We have this problem here now.  some family practices still aren't seeing patients in person, or are declining to see respiratory illness.  So we end up seeing these people in our over-crowded, understaffed emergency department.  For complaints that really should go to primary care.  The patients wait a long time to have their non-emergencies seen (because, of course, in an emergency department, they get bumped by emergency cases) and then get upset because their "doctor called ahead" and somehow this gives people the idea that I am waiting for them with nothing else to do......

    Emerg staff are so very tired.

    • Sad 13
  18. 32 minutes ago, Corraleno said:

    https://www.tennessean.com/story/news/health/2021/07/13/tennessee-halts-all-vaccine-outreach-minors-not-just-covid-19/7928701002/

    Excerpt:

    The Tennessee Department of Health will halt all adolescent vaccine outreach – not just for coronavirus, but all diseases – amid pressure from Republican state lawmakers, according to an internal report and agency emails obtained by the Tennessean. If the health department must issue any information about vaccines, staff are instructed to strip the agency logo off the documents.

    The health department will also stop all COVID-19 vaccine events on school property, despite holding at least one such event this month. The decisions to end vaccine outreach and school events come directly from Health Commissioner Dr. Lisa Piercey, the internal report states.

     

    https://www.tennessean.com/story/news/health/2021/07/12/covid-19-tennessee-fired-vaccine-official-michelle-fiscus-fears-state/7945291002/

    Excerpt from a statement by TN's top vaccine official, who was fired yesterday:

    "It is the mission of the Tennessee Department of Health to “protect, promote and improve the health and prosperity of the people of Tennessee” and protecting them against the deadliest infectious disease event in more than 100 years IS our job. It’s the most important job we’ve had in recent history. Specifically, it was MY job to provide evidence-based education and vaccine access so that Tennesseans could protect themselves against COVID-19. I have now been terminated for doing exactly that.
    ...
    What's more is that the leadership of the Tennessee Department of Health has reacted to the sabre rattling from the Government Operations Committee by halting ALL vaccination outreach for children. Not just COVID-19 vaccine outreach for teens, but ALL communications around vaccines of any kind. No back-to-school messaging to the more than 30,000 parents who did not get their children measles vaccines last year due to the pandemic.  No messaging around human papilloma virus vaccine to the residents of the state with one of the highest HPV cancer rates in the country. No observation of National Immunization Awareness Month in August. No reminders to the parents of teens who are late in receiving their second COVID-19 vaccine. THIS is a failure of public health to protect the people of Tennessee and THAT is what is “reprehensible”. When the people elected and appointed to lead this state put their political gains ahead of the public good, they have betrayed the people who have trusted them with their lives.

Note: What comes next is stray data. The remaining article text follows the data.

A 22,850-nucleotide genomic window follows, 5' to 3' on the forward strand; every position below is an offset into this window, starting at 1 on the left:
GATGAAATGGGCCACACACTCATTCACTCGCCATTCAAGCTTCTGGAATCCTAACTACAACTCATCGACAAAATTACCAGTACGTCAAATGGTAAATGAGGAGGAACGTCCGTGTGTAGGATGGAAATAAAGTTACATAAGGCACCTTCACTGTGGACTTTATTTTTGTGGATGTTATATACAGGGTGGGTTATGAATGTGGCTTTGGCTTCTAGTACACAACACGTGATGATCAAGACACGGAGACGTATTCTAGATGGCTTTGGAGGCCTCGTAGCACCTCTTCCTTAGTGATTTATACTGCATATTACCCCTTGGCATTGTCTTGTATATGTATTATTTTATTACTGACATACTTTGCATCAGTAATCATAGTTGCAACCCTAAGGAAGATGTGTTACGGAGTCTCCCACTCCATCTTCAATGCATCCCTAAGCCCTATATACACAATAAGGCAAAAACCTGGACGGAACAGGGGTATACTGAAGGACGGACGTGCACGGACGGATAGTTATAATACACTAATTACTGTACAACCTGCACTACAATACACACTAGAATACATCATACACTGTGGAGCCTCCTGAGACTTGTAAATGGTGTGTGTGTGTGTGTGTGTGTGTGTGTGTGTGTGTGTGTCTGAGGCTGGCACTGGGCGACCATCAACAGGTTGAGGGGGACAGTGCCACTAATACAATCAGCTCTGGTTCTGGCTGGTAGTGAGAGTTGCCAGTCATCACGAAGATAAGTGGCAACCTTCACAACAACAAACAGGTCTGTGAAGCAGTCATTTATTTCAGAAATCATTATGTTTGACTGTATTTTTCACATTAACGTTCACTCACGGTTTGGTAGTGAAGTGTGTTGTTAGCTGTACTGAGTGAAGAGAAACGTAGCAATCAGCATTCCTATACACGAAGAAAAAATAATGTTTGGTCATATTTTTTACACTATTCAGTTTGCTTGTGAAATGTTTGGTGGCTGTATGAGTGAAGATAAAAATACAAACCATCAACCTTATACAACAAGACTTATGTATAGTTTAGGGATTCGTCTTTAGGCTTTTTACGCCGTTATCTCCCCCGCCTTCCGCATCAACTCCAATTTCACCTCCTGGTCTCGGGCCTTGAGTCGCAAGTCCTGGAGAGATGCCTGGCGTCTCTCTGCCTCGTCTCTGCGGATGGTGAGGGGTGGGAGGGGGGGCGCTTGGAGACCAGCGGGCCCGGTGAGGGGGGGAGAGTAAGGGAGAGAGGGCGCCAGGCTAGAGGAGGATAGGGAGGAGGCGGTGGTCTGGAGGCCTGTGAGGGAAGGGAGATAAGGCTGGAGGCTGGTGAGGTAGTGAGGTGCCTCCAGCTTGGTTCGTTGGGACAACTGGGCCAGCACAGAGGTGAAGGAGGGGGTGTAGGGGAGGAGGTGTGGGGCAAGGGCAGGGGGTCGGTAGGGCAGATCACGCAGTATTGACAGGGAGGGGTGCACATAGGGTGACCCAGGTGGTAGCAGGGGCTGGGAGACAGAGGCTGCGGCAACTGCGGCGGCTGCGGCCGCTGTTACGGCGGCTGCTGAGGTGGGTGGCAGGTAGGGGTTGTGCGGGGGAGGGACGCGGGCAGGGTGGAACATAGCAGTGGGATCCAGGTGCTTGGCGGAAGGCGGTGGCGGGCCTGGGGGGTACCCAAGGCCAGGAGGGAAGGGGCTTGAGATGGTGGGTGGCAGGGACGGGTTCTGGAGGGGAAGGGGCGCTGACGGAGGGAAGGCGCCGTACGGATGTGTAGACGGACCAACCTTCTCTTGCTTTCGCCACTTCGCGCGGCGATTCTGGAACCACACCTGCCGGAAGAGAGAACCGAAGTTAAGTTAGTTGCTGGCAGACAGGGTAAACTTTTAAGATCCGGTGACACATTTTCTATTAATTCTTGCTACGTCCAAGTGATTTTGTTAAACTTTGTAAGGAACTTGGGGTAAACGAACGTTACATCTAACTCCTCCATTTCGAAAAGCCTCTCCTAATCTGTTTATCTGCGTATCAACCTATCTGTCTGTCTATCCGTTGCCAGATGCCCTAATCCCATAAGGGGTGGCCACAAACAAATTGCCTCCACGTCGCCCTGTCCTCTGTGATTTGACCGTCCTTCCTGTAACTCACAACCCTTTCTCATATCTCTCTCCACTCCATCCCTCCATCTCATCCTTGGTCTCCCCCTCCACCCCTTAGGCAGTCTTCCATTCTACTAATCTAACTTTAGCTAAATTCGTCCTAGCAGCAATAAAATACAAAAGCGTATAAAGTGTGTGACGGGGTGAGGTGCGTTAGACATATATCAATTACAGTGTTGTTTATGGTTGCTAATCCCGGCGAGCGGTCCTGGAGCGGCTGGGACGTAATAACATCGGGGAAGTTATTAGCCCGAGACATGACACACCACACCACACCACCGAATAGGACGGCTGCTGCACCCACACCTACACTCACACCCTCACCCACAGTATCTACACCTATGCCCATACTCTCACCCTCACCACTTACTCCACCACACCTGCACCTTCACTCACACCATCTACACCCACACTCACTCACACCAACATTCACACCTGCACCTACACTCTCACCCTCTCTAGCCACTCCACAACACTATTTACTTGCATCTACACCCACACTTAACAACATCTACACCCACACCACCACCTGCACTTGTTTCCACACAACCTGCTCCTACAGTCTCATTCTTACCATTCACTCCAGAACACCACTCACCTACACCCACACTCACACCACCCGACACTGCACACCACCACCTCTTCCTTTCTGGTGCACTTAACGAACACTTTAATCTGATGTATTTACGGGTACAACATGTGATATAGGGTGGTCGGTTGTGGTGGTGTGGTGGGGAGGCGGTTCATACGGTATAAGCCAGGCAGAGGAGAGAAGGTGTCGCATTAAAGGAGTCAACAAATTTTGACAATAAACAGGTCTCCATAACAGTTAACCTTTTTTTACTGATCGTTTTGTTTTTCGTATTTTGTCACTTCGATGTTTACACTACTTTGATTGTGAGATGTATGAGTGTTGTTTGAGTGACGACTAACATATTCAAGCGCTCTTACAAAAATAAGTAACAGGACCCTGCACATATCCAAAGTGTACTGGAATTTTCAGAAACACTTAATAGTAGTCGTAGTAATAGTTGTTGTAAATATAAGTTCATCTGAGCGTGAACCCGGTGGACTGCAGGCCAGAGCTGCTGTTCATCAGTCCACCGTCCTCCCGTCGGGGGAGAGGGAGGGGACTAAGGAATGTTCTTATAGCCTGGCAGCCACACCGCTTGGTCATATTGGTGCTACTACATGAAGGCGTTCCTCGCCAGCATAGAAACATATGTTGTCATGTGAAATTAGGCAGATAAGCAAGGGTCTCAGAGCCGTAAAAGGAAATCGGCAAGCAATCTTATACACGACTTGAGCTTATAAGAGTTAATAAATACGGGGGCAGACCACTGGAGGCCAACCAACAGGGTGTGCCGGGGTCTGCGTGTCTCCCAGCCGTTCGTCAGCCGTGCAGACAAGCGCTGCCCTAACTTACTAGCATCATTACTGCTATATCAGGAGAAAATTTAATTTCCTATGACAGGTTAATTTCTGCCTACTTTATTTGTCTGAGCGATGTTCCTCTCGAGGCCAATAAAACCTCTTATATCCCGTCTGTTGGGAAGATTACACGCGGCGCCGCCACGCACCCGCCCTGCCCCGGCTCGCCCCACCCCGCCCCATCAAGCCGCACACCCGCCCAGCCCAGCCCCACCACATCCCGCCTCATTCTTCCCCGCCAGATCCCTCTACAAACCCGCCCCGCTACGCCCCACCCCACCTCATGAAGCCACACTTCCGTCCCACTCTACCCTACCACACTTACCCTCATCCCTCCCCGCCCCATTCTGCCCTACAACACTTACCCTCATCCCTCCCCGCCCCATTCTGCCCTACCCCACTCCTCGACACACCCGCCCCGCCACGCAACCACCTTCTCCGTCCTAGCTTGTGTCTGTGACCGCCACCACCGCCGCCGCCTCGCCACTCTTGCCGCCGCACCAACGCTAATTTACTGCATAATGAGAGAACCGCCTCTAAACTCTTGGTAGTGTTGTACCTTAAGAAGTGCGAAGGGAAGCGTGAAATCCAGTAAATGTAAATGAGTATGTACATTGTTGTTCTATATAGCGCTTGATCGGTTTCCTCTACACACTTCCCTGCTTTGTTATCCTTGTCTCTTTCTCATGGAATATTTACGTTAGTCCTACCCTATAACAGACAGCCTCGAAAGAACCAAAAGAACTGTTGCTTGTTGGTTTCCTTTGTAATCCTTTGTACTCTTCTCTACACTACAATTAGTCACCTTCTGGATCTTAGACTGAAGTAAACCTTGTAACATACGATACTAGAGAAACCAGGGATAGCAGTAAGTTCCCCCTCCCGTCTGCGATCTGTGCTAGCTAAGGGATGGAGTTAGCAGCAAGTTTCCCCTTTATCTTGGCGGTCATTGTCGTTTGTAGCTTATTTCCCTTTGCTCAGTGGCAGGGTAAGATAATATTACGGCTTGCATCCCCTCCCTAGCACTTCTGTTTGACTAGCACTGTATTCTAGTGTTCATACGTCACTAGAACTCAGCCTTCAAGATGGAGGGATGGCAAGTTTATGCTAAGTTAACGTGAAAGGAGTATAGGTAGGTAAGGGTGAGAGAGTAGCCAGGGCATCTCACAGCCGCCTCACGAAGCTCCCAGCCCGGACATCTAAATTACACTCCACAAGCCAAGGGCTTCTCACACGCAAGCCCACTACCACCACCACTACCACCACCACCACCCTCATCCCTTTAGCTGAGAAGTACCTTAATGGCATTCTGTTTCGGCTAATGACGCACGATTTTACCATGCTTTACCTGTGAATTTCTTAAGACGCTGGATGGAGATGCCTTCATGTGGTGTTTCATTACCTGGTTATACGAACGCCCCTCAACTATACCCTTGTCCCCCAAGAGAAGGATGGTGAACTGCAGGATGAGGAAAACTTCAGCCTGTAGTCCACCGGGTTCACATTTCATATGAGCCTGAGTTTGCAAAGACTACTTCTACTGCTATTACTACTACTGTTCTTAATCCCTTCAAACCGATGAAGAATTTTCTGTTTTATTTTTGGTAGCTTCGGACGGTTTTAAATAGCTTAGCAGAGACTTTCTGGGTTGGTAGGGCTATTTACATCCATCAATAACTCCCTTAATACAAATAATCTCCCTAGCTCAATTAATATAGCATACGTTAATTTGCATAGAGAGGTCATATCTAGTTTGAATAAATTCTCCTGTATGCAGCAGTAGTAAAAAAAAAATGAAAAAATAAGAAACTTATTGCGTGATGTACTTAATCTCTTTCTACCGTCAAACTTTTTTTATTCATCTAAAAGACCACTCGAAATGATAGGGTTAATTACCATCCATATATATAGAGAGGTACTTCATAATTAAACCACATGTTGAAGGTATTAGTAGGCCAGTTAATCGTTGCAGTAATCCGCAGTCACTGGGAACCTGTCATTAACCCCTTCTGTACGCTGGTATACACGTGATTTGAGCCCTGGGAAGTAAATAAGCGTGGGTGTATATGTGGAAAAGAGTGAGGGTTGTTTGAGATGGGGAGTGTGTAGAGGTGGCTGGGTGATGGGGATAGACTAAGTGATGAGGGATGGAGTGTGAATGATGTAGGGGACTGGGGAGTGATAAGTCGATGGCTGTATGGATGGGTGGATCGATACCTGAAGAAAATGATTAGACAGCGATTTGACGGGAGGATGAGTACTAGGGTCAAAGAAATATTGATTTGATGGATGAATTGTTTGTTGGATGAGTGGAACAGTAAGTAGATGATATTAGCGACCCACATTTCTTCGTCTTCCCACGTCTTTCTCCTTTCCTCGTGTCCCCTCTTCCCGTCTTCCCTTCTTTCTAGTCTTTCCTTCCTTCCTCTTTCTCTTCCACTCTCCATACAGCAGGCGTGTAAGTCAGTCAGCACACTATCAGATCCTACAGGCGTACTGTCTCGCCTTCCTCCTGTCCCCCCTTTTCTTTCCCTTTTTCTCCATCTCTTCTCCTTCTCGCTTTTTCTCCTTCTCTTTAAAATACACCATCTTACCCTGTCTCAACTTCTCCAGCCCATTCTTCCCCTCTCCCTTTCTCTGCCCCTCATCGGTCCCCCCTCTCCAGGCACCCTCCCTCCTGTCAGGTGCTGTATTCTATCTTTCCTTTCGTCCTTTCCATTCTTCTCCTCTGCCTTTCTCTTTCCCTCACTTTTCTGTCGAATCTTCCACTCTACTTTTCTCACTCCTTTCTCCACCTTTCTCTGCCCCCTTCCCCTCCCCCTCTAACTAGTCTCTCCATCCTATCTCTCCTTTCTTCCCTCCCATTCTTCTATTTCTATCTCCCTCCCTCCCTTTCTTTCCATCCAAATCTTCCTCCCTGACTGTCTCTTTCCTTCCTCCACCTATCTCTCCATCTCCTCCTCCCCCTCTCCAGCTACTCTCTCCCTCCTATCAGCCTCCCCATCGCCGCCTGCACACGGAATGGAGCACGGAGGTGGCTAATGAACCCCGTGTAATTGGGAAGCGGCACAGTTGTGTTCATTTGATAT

...
    I have been terminated for doing my job because some of our politicians have bought into the anti-vaccine misinformation campaign rather than taking the time to speak with the medical experts. They believe what they choose to believe rather than what is factual and evidence-based. And it is the people of Tennessee who will suffer the consequences of the actions of the very people they put into power."

     

    I saw the NYT version of the story.  It beggars belief.

    “Nobody else in this state needs to die from Covid-19 because we have effective vaccines,” she said. “And the fact that we have elected and appointed officials that are putting barriers up to protecting those Tennesseans is, I think, it’s unforgivable.”  

    • Like 8
  19. 6 hours ago, regentrude said:

    Several folks mentioned using positivity rates as a measure. Why? Wouldn't the positivity rate entirely depend on how many and how sick people test? If there's a ton of testing, like mandated on schedule,  rate will be much smaller than if there's only a few sick folks testing and noone else.

    It's correlated well here with hospitalizations and deaths, but percent positivity rises earlier, while hospitalizations and deaths lag behind.

    Lots of people are getting covid tests who don't have symptoms here:  Nursing home staff are all tested weekly, every hospital inpatient gets a covid test at the time of admission, no matter what the reason for admission (including obstetrics, orthopaedics, etc), all patients  getting discharged to a nursing home get another test before discharge, all patients having surgery for any reason get a covid test etc.  

    • Like 3
  20. 1 minute ago, wathe said:

    Provincial.  My health unit rate is slightly lower (0.5%), but we are close to Toronto (0.7%) and adjacent to another health unit with a positivity of 1.4%.  We are also an area that attracts a lot of seasonal travellers.

    Quoting myself to say that I pick whichever one is worse, local vs provincial.  

    • Like 1
  21. 7 minutes ago, mommyoffive said:

    What positivity rates are you guys using?  Your state's or county's? 

    Provincial.  My health unit rate is slightly lower (0.5%), but we are close to Toronto (0.7%) and adjacent to another health unit with a positivity of 1.4%.  We are also an area that attracts a lot of seasonal travellers.

    • Like 1